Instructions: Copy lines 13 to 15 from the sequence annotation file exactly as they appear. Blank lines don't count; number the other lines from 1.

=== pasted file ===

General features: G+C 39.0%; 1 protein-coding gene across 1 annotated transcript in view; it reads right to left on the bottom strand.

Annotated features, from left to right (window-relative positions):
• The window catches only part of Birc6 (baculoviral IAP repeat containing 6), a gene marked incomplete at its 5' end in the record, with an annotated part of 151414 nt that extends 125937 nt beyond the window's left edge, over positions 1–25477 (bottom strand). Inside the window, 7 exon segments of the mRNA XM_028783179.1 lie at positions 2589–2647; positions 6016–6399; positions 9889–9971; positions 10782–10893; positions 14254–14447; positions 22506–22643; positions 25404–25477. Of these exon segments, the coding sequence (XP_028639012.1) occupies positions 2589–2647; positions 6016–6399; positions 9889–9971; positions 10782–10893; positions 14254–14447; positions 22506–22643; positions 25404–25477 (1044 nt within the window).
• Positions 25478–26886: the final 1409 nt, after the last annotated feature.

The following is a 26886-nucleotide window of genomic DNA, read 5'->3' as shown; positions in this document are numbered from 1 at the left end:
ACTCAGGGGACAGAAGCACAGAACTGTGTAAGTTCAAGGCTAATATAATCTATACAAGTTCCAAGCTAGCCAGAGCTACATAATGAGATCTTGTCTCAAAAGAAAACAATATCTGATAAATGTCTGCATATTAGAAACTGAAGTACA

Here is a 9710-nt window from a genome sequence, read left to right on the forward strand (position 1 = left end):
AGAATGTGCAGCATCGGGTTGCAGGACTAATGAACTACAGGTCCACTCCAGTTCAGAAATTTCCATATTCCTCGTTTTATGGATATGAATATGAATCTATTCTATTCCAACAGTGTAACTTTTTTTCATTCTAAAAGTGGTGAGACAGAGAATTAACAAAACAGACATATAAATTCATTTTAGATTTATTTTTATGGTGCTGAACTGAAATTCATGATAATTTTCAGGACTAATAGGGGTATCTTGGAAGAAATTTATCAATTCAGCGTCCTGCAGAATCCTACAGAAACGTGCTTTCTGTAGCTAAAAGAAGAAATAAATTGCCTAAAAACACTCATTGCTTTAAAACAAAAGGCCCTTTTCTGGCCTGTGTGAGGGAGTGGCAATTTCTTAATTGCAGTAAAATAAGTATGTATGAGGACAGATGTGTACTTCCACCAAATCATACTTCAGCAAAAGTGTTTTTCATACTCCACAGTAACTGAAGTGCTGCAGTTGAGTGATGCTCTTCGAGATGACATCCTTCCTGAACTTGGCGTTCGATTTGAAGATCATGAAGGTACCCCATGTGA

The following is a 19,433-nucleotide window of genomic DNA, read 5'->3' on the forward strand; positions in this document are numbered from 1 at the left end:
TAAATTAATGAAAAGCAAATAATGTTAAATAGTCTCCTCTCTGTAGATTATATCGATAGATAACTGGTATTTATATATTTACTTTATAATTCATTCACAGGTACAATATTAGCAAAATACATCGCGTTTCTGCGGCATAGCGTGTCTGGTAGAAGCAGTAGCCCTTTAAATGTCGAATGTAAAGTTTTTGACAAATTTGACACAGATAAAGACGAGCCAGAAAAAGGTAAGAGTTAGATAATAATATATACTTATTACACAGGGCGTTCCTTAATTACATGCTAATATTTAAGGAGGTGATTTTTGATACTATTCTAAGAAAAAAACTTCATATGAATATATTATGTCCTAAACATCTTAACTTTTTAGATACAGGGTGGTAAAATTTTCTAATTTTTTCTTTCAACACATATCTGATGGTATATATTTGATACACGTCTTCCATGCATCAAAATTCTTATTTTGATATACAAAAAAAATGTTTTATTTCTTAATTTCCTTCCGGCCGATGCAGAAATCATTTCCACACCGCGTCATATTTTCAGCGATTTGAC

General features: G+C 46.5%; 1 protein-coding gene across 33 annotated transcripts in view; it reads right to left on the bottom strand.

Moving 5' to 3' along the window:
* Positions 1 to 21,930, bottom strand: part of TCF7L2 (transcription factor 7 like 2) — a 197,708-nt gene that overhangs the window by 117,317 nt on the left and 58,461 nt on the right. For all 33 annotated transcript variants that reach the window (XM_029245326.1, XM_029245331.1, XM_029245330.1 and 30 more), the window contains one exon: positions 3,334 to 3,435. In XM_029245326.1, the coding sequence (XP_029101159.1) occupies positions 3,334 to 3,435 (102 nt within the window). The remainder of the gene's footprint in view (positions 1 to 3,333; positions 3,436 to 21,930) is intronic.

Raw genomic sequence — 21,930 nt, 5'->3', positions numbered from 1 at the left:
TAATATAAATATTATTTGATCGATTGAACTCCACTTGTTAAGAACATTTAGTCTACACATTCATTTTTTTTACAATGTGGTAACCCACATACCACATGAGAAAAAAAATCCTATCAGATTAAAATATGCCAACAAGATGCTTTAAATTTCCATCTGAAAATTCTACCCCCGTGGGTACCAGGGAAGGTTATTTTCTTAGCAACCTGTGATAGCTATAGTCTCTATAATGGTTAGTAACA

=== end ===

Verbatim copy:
* Positions 1 to 21,930, bottom strand: part of TCF7L2 (transcription factor 7 like 2) — a 197,708-nt gene that overhangs the window by 117,317 nt on the left and 58,461 nt on the right. For all 33 annotated transcript variants that reach the window (XM_029245326.1, XM_029245331.1, XM_029245330.1 and 30 more), the window contains one exon: positions 3,334 to 3,435. In XM_029245326.1, the coding sequence (XP_029101159.1) occupies positions 3,334 to 3,435 (102 nt within the window). The remainder of the gene's footprint in view (positions 1 to 3,333; positions 3,436 to 21,930) is intronic.

Raw genomic sequence — 21,930 nt, 5'->3', positions numbered from 1 at the left:
TAATATAAATATTATTTGATCGATTGAACTCCACTTGTTAAGAACATTTAGTCTACACATTCATTTTTTTTACAATGTGGTAACCCACATACCACATGAGAAAAAAAATCCTATCAGATTAAAATATGCCAACAAGATGCTTTAAATTTCCATCTGAAAATTCTACCCCCGTGGGTACCAGGGAAGGTTATTTTCTTAGCAACCTGTGATAGCTATAGTCTCTATAATGGTTAGTAACA